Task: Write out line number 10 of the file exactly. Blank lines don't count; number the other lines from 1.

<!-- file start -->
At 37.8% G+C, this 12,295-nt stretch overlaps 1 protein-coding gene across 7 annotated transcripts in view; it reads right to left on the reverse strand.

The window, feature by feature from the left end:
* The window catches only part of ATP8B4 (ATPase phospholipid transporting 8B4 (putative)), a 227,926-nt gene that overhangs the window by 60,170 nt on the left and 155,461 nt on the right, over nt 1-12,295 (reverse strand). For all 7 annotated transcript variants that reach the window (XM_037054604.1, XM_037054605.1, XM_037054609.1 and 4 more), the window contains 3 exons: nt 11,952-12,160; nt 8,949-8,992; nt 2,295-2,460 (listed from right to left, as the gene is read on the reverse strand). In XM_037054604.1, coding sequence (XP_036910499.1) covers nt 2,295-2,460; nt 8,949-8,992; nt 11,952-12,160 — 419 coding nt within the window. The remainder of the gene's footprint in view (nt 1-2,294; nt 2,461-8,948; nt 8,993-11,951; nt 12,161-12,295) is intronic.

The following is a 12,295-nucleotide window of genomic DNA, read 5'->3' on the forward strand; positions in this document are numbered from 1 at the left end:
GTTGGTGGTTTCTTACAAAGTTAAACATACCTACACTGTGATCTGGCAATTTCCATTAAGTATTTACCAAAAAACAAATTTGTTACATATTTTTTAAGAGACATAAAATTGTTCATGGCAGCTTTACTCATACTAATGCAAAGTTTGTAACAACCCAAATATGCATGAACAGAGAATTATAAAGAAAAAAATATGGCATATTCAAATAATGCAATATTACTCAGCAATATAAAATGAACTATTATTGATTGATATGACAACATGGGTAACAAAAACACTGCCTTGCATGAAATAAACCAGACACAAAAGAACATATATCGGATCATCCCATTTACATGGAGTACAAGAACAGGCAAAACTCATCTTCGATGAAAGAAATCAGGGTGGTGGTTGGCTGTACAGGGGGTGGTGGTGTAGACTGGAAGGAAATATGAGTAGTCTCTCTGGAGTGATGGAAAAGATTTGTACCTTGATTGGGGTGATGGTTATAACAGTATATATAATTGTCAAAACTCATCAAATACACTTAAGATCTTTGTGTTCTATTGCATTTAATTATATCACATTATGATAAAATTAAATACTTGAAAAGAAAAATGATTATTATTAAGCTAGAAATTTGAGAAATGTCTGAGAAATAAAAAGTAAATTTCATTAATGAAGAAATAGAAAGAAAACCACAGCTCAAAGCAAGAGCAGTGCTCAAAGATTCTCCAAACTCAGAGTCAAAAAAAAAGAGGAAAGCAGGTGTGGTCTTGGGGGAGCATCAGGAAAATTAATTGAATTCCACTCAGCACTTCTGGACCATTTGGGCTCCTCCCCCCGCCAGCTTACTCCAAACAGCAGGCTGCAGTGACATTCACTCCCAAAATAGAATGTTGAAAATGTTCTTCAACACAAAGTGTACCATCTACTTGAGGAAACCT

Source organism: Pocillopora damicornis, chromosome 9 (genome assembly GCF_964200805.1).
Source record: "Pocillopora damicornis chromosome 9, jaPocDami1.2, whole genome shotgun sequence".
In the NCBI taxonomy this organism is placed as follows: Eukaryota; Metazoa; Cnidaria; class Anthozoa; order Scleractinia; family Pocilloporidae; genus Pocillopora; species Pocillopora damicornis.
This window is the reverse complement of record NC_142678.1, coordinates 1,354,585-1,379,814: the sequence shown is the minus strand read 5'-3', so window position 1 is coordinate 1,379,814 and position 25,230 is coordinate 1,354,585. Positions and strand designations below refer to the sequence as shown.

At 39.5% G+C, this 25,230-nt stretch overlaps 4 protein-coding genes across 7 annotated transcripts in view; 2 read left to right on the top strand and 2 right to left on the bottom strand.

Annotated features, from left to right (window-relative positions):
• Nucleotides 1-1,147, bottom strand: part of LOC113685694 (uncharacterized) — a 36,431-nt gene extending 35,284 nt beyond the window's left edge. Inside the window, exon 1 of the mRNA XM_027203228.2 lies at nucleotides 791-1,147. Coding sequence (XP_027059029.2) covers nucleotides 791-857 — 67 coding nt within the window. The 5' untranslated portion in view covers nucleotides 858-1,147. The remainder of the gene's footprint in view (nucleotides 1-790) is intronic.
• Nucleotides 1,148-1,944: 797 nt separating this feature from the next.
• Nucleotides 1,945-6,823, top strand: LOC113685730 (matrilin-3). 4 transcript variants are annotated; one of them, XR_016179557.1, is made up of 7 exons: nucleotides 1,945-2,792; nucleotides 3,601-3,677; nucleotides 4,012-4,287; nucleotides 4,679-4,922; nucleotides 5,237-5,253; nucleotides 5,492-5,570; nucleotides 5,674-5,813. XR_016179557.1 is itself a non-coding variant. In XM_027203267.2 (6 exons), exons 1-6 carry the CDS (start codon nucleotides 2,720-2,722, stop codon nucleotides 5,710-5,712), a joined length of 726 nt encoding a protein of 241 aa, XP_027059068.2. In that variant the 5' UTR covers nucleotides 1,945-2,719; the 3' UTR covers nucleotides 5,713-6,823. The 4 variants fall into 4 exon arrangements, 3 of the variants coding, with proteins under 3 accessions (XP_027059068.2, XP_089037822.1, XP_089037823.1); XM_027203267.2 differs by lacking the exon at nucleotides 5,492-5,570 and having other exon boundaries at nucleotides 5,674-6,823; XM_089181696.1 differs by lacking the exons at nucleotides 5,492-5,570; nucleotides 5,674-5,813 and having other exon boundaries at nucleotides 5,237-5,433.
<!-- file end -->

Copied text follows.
At 39.5% G+C, this 25,230-nt stretch overlaps 4 protein-coding genes across 7 annotated transcripts in view; 2 read left to right on the top strand and 2 right to left on the bottom strand.